As of yesterday, Keith Richards is 78 years old; judging by his iron will and stupefying ability to withstand heroine addiction, a cracked skull, and a myriad of other instances that would kill a normal person, he will likely have 78 more when all is said and done.

More-so than his infamous lifestyle, the legendary Rolling Stones guitarist is defined by his body of work: known as the Human Riff, Keith’s ability to kickstart a song into the stratosphere with his slashing, ringing chords coupled with his unique sense of timing and melody make him one of the most instantly recognizable musicians of all time. Within seconds, whether it’s a Stones song or a cameo for another artist, you know when Keith Richards is playing, and you know it’s gonna be good.

In honor of Keith’s latest revolution around the sun, we count down arguably his 10 best, most recognizable and inimitable intro riffs on some of the Rolling Stones’ most enduring classic.

Pour yourself some Jack, light up a Marlboro and immerse yourself in the gritty aural magic of Keith Richards.

10. 19th Nervous Breakdown (single, 1966)

The ‘bull in a china shop’ barrage of chords that start off this classic 1966 single perfectly sets up the song’s humorously frantic tone. Coupled with Mick’s condescending ‘told ya so’ lyrics delivered at a rapid fire pace, it’s one of the best marriages of the Glimmer Twins’ strengths in terms of getting the feel for a song just exactly perfect.

9. Beast Of Burden (Some Girls, 1978)

The band’s toughest ballad gets much of its muscle from Keith’s riff, which sounds at once defiant, tender, and melancholy. Mick’s vocal delivery is full of cocksure attitude; it’s Keith’s playing that gives “Beast of Burden” its weather beaten heart and exposes the narrator’s vulnerability that Mick is trying to conceal with his bravado.

8. Rocks Off (Exile On Main Street, 1972)

The opener for the band’s sprawling masterpiece leaps out of the speakers like a panther courtesy of Keith’s clarion riff. Like “19th Nervous Breakdown,” Keith’s role is to set up a frantic, anxiety ridden tale of excess, paranoia, and mental decay, and he succeeds again with an edgier, darker approach that fits the squalid, wasted atmosphere of Exile on Main Street like a glove.

7. Midnight Rambler (Let It Bleed, 1969)

The Stones’ most exciting live tune and the closest they ever came to a proper rock opera, Keith’s lurching, menacing riff is him at his most feral and vicious. For a song that’s about a serial murderer and rapist, you could not ask for a more appropriately demented, vicious sound. To this day, he still crunches it out with the same vigor.

6. Start Me Up (Tattoo You, 1981)

The riff that launched a thousand sporting events, and roughly a similar amount of Stones concerts. “Start Me Up” is arguably the last truly deathless Stones anthem, and it’s all thanks to Keith’s three chord call to arms slamming against Charlie Watts’ insistent, pulsating groove. They never sounded as vital again.

5. Honky Tonk Women (single, 1969)

There are few more iconic Stones images then Keith center stage, belting out the signature open G chords of “Honky Tonk Women” with just one hand, cigarette firmly between his lips. While it’s not the official start of the song (more cowbell!), it’s the game changing moment when the song gets its wings and becomes one of the most enjoyably ribald romps of the band’s catalog.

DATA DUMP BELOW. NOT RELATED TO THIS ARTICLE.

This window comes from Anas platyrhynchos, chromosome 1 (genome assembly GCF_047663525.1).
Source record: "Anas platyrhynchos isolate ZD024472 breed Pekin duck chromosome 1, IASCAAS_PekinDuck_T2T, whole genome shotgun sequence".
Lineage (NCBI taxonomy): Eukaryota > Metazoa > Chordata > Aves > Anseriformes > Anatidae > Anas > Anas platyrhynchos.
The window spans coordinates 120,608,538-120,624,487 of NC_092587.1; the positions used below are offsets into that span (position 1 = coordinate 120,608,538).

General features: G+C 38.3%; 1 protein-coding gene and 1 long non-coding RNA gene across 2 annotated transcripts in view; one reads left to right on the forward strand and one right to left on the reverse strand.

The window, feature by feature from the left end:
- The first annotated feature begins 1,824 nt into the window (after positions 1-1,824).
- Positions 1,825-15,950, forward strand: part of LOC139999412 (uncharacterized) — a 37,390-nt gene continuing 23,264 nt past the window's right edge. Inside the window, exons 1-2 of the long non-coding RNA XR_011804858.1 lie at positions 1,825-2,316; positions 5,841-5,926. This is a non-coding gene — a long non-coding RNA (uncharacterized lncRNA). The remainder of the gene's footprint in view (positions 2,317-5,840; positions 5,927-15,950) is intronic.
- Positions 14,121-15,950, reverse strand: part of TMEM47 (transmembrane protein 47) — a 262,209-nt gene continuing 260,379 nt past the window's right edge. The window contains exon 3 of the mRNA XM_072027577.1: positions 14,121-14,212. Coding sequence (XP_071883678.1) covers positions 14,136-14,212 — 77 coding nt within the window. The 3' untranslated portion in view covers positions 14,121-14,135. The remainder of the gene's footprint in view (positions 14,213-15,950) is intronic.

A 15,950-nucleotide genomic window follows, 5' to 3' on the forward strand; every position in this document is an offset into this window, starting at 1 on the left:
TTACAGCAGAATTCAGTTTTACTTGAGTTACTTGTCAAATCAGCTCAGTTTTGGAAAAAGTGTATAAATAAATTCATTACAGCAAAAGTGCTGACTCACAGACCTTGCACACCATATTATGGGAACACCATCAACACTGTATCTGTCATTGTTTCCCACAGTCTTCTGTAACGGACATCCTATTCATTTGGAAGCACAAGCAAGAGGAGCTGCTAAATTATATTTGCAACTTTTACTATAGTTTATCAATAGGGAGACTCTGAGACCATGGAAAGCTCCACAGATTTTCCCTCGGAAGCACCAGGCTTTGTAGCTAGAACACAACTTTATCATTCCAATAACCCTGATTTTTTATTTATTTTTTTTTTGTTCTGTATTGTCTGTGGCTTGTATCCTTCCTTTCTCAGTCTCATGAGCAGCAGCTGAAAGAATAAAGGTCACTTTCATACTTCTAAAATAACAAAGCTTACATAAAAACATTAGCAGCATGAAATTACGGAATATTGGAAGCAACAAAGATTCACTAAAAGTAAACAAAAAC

4. Can’t You Hear Me Knocking (Sticky Fingers, 1971)

Keith crunches out the serrated riff on this highlight from the Stones’ best album like he’s twisting someone’s head in a vise. While many remember the song more fondly for the Bobby Keys / Mick Taylor led jam in the second half of the song, the first half may be the best two and a half minutes of the band’s career: they never sounded punchier or tighter as the unit, and it’s Keith who gallantly leads them into such a gritty sweet spot.

3. Jumpin’ Jack Flash (single, 1966)

For many, “Jumpin’ Jack Flash” heralded the start of the band’s peak years of 1968-72; it’s hard to argue against it. Now experimenting with unorthodox tunings and recording techniques, Keith created a sound on “Jumpin’ Jack Flash” that was primal, urgent and completely inimitable. It’s a furious blend of the band’s blues roots, the burgeoning psychedelic scene, and their own slashing, swinging signature sound. Everyone on this track hit a new level artistically, but it was Keith who kicked the door down for the rest to follow suit.

2. Gimme Shelter (Let It Bleed, 1969)

I almost put this one at number one on the basis that “Gimme Shelter” is my favorite song of all time. Period. By anyone. I relented in the face of objectivity, but no Stones song, or any for that matter, will have as lasting an impact on me. Keith’s opening riff is the aural equivalent of being circled by sharks or slowly choked out by a large snake: it’s sinister, repetitive and takes its time before going right for the throat when you least expect it. It sets up the song’s apocalyptic fury perfectly, sweeping you right up like the storm in the opening line. Every subsequent moment of “Gimme Shelter” is a response to Keith’s dynamic intro, bringing out the best in each band member as they do their best to match the swagger and intensity he immediately brings to the table.

1. (I Can’t Get No) Satisfaction (Out of Our Heads, 1965)

Could it have been anything else? Keith literally dreamed up the riff, fell asleep and woke up with it fully formed. The fuzzy, buzzing riff is the sound of rock and roll: rebellious, dangerous, sexy and grooving. A call to action. “Satisfaction” is the Stones’ and possibly rock and roll’s equivalent of the national anthem. It’s their most enduring classic, and it’s all thanks to the man rightfully called the Human Riff.

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